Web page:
Episode 39: Going /aut/ with Keith Orr and Martin Contreras

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Episode 39: Going /aut/ with Keith Orr and Martin Contreras

Deborah Holdship: Hi, I’m Deborah Holdship. In this episode of “Listen in, Michigan” my guests are spouses and longtime business partners Keith Orr and Martin Contreras. Prior to 1995, they’ve been operating a gay-friendly Mexican restaurant in Kerrytown’s Braun Court, but when they decided to convert it into Aut Bar, the first full time gay-owned gay bar in Ann Arbor, they changed the city forever.

Until last year when they retired, the Michigan grads literally held Court, and supported the community by creating a safe and really fun haven for the LGBT community. Their fundraising expertise is a wonder to behold— just ask Howard Dean. Their ability to organize rallies, memorials and celebrations on the spot is a thing of legend. As community organizers they have led by example, taking on legal and political battles that have literally changed lives. All good things must come to an end, though, and last year the couple retired and sold their interest in the business. Sadly, this month those new owners announced they were closing the bar due to financial duress.

This is not a story about the sale of the club, however, but rather a celebration of Orr and Contreras’ legacy. So listen in as Keith Orr kicks us off, reminding us how important the safe space can be to a marginalized community. I apologize in advance for the wonky Zoom audio and this intro i’m recording in my closet, but it’s too good of a story not to hear. So here’s Keith.

Keith Orr: When I would talk about the importance of a safe space you would start getting these looks like “Oh isn’t that quaint.” And here in Ann Arbor it’s like yes, you know you can go to Raven’s Club and no one is going to bat an eye if you’re walking in with your boyfriend, right? But there’s a difference between going to a place that’s accepting and going to a place that’s a safe space. I was talking with somebody just the other day about coming out. Coming out is a stressful thing, and it’s something all of us do all the time. Even in that gay-friendly place, you go in and there’s a little bit of that stress — it may not be much in Ann Arbor — but there is still a difference between going into a place where you’re automatically recognized as who you are and your relationships and your relationships are automatically recognized as what they are as opposed to having to come out to do that. But then, you know, after November of 2016, suddenly people realized, oh, the idea of a safe space isn’t just quaint. We’re having protection stripped left and right, our community is once again under attack in spite of the gaslighting of a President who says “Oh, I’m the gay community’s best friend.” It’s like no, no you are not. So these safe spaces are incredibly important to us.

Holdship: Have you seen how things may have changed because you guys started this place 25 years ago?

Martin Contreras: A few thoughts. It is very different. The umbrella has taken in and encompassed more people in terms of not just the G (gay) and the L (lesbian). Now it’s gay, lesbian, bisexual, trans, queer, allies. Keith and I through the bookstore have seen a lot of change in terms of youth. After we closed the bookstore we took down the road and did nine pride festivals last summer and traveled around the state and even up to the UP. We were seeing so many young people who are questioning their sexual orientation, buying the multitude of different flags that you can now buy, and expression of oneself with their parents in tow. And for me, it’s like whoa that’s a big difference from 25 years ago. Or even the ability to now get married legally, or to adopt children or have surrogate moms. So that’s a lot of change in that short amount of time.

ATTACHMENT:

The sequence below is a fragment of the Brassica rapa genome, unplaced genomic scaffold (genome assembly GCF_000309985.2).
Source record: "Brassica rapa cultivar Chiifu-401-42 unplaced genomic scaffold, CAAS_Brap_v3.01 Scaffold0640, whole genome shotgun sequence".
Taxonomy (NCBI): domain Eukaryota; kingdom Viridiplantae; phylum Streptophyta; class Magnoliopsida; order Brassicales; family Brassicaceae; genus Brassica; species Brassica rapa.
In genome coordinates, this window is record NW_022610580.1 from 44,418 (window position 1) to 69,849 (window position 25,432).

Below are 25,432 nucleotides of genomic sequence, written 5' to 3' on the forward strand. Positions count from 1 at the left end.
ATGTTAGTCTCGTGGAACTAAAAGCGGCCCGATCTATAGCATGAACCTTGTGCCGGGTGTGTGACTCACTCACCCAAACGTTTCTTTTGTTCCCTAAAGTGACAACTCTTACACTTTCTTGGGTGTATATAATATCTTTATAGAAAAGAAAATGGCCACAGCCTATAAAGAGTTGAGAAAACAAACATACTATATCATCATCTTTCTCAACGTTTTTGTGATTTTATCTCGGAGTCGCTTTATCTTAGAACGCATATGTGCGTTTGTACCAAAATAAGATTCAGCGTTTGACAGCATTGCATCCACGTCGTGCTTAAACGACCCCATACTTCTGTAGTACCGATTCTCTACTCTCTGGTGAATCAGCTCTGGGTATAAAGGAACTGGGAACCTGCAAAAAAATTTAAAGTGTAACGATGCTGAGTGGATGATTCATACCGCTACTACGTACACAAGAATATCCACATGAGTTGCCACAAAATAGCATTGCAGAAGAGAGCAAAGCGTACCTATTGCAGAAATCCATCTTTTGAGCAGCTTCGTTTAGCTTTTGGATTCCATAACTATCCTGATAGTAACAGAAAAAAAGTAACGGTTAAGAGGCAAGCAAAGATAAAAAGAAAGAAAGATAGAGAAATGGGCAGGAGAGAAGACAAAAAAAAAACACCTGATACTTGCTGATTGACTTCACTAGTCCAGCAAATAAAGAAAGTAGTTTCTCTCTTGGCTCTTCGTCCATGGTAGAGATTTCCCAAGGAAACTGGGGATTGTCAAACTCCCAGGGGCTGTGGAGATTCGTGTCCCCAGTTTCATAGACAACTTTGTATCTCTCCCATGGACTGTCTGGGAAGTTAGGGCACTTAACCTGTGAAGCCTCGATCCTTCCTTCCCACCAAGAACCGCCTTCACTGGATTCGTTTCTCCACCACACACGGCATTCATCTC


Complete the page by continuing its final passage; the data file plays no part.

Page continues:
Orr: The feeling of Pride in Ann Arbor is so different from the feeling of Pride at UP Pride or Holland Pride. Here, there’s much more of a “Let’s celebrate our pride with a party.” and that’s fine, you know, I’m not saying that’s a bad thing. But if you’re in Holland, Michigan, in the midst of Michigan’s Bible belt, or in a remote area in the UP, you don’t see gay people all the time. And you get Pride together and you can see this unadulterated joy of these people, and it’s like “I am with my own kind.” And I remember that so well from Pride celebrations back in 1981 where universally that was the case. And you know one of the reasons queer I think has been so accepted is it’s this nice umbrella. But, you know, you see at the Pride festivals young people who are happily taking on “I’m pansexual, I’m bisexual, I’m asexual…” and not just wearing one flag, it’s a much more rich view of both gender and sexuality. It’ll be interesting to see what happens as folks grow up.

Holdship: I read somewhere, one of the pieces that— I think it was Keith— that you said the only other gay bar in town, it was painfully clear it was not owned by a gay person. So why don’t you talk a little bit about that?

Orr: The owner made a bartender take away a little collection jar for the HIV services and prevention organization, saying “AIDS is depressing, it will be bad for business.” And obviously that was antithetical to the way we thought about things. And that was one of the reasons we felt Ann Arbor really needed a gay-positive place. You mention specifically the AIDS epidemic in one of your questions, all across the nation gay bars were one of the places where fundraising was happening for AIDS organizations, where education was happening, where condoms were being distributed. Even, you know, what was happening with members of the community. If you go into a bar in San Francisco, there’d be a bulletin board in the back, which was listing off memorial services and signing up for being buddies to people who had HIV. In Ann Arbor we had none of that. You know, Ann Arbor is a very transient town, and if somebody stopped showing up at The Flame, you literally did not know “Did he move?” or “Is he dead?” When we opened, we definitely opened with a mission in mind.